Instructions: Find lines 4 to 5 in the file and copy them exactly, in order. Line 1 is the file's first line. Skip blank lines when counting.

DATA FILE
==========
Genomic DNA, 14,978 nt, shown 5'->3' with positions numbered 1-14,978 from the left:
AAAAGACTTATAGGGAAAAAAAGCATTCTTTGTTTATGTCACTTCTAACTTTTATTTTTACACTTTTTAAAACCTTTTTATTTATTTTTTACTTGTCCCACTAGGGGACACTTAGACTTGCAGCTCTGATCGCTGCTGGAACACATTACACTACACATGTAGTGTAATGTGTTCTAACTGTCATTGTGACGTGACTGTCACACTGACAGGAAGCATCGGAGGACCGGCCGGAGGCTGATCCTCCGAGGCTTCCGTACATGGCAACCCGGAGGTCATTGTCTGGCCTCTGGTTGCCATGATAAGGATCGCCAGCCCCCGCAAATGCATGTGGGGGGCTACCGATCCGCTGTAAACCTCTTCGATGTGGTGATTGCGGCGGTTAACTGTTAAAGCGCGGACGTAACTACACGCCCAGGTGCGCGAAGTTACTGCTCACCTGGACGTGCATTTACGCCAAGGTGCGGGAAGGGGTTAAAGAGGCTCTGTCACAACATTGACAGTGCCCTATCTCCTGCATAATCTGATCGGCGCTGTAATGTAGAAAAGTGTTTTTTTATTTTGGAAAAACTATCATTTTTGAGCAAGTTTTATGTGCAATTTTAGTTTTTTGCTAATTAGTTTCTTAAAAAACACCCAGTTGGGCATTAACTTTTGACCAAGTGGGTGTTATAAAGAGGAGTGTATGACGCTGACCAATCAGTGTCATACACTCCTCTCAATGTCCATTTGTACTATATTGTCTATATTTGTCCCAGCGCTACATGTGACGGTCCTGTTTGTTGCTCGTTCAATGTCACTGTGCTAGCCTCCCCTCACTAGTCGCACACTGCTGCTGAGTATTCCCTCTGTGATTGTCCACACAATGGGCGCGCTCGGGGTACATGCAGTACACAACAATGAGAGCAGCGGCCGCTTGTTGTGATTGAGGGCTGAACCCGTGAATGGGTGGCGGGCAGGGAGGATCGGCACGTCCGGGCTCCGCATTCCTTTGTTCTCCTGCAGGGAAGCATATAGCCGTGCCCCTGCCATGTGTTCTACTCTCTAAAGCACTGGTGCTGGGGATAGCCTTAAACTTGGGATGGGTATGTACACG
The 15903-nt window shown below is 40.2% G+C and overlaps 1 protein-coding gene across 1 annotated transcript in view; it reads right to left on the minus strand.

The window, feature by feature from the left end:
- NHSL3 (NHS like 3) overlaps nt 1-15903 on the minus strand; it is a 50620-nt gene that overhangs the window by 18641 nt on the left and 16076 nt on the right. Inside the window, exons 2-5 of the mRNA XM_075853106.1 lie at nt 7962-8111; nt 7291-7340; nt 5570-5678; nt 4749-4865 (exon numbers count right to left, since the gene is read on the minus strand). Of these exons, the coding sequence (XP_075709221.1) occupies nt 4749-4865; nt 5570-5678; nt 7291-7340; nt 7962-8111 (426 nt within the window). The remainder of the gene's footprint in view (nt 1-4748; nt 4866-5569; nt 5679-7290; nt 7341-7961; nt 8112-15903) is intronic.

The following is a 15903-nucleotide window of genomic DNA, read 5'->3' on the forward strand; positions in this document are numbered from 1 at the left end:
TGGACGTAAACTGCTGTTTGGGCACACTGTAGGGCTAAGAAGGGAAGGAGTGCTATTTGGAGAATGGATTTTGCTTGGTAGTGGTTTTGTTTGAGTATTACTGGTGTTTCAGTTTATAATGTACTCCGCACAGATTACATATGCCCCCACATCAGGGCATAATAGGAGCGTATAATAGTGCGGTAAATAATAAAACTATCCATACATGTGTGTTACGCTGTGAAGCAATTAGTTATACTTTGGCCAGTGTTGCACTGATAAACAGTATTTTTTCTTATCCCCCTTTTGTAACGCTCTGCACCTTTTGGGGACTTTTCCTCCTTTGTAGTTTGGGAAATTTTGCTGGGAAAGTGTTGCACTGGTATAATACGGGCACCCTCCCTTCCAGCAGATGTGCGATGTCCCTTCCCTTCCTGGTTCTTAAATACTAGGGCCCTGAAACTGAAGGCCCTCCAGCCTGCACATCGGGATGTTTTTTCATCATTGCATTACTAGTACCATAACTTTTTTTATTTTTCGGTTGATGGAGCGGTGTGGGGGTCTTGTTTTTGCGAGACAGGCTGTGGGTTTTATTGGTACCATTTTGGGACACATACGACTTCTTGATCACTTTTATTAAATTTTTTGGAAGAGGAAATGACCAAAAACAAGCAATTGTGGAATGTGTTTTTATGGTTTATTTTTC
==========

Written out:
The window, feature by feature from the left end:
- NHSL3 (NHS like 3) overlaps nt 1-15903 on the minus strand; it is a 50620-nt gene that overhangs the window by 18641 nt on the left and 16076 nt on the right. Inside the window, exons 2-5 of the mRNA XM_075853106.1 lie at nt 7962-8111; nt 7291-7340; nt 5570-5678; nt 4749-4865 (exon numbers count right to left, since the gene is read on the minus strand). Of these exons, the coding sequence (XP_075709221.1) occupies nt 4749-4865; nt 5570-5678; nt 7291-7340; nt 7962-8111 (426 nt within the window). The remainder of the gene's footprint in view (nt 1-4748; nt 4866-5569; nt 5679-7290; nt 7341-7961; nt 8112-15903) is intronic.